For many debt-ridden households on the precipice of retirement, downsizing is the only way to go.
In a statement, BIS Oxford Economics residential property senior manager Angie Zigomanis said while the growth in the number of downsizing retirees has been slow, increasing mortgage pressure would likely boost this rate over the next years.
In fact, the proportion of households nearing retirement who still have mortgages increased from 20% in 1996 to 42% in 2016.
"This would suggest that households will increasingly still have a mortgage once the occupants reach retirement age," Zigomanis said.
She argued that unless the homeowners choose to remain in the labour force, there will be a many who are likely to sell their homes to move into a lower priced – typically smaller – dwelling, or move somewhere else entirely, to reduce their debt.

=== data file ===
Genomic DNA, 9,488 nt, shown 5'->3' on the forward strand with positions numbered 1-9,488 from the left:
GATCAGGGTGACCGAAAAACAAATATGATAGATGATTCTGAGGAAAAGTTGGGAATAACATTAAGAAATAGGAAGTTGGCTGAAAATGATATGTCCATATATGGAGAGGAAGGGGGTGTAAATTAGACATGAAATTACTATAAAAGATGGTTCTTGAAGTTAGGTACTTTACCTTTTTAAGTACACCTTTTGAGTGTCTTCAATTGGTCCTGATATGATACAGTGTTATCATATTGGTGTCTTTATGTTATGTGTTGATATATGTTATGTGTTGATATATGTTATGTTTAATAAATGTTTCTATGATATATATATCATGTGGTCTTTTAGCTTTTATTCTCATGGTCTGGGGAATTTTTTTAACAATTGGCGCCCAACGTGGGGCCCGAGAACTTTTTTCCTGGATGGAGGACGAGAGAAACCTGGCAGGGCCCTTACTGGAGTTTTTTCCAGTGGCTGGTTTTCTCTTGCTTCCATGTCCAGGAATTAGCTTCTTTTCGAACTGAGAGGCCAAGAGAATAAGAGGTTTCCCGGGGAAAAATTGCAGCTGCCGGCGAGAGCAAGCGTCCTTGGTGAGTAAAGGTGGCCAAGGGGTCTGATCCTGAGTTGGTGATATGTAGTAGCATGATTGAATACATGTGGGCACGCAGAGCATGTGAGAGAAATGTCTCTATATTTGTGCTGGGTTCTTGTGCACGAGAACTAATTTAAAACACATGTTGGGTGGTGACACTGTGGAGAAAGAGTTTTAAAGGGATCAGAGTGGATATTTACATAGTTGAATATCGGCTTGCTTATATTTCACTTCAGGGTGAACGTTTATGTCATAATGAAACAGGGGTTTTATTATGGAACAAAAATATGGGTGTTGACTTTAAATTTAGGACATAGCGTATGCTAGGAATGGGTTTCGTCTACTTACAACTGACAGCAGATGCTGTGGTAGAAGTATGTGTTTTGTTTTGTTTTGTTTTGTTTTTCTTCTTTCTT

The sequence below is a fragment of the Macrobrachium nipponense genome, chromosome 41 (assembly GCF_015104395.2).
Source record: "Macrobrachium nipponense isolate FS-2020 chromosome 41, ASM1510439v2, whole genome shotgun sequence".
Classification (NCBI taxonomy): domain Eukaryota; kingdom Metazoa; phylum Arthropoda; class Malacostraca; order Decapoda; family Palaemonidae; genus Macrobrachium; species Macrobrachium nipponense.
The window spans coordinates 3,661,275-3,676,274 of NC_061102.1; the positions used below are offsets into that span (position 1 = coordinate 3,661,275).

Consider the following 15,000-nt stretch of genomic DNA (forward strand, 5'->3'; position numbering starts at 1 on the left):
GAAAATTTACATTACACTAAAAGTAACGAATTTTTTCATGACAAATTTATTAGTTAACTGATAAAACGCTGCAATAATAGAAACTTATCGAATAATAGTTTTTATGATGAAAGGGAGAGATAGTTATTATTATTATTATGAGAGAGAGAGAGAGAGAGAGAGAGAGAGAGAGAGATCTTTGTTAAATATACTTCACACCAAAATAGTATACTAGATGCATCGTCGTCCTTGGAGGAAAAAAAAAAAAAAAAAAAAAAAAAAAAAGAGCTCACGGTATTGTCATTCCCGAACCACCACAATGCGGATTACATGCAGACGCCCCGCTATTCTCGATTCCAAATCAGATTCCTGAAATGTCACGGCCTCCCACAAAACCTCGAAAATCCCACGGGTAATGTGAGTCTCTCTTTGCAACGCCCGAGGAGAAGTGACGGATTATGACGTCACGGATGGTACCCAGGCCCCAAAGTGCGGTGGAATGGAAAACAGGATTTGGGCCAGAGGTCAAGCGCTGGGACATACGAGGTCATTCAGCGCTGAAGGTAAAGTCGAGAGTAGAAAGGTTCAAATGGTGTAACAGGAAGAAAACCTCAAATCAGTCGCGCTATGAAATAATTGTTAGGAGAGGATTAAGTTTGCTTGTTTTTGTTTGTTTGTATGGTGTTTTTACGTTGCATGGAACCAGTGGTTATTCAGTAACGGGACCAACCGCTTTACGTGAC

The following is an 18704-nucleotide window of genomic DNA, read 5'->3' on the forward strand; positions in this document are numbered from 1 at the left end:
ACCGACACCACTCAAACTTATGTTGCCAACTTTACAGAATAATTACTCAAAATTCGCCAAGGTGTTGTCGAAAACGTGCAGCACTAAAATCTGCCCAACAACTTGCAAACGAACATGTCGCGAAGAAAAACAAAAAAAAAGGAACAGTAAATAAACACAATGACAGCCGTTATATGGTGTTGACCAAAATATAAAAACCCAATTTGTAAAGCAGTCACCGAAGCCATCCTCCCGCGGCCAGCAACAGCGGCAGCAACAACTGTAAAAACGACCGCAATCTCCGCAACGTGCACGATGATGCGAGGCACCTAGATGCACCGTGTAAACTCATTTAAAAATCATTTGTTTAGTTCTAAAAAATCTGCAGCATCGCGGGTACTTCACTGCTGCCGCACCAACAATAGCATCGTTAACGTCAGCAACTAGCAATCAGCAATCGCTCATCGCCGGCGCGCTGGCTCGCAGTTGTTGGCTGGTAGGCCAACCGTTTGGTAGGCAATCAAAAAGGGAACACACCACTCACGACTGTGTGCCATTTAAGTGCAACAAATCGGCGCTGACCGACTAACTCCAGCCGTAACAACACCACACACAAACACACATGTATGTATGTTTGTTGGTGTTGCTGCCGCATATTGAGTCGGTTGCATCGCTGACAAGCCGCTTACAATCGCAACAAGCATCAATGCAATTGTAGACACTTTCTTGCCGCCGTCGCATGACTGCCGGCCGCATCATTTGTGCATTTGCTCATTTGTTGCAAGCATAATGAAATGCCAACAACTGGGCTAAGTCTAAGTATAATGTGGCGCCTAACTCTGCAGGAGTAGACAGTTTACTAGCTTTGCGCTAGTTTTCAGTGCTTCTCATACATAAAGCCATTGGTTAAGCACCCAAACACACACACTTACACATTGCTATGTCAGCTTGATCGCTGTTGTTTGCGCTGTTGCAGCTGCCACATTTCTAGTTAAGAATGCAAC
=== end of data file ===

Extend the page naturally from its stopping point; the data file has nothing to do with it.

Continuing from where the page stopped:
A separate study by State Street Global said current retirees are not downsizing to save money. The study found that while around 30% of the Australian working population is mulling over using downsizing or equity release instruments to make up savings shortfalls in retirement, only 3% of actual retirees have done so.
“In reality, retirees are not tapping into their home equity at the rate that younger generations expect. For one thing, smaller is not necessarily cheaper. Moving to a smaller home near an urban centre may not actually reduce costs given increased real estate and cost of living expenses,” the study said, as quoted by Nestegg.com.au.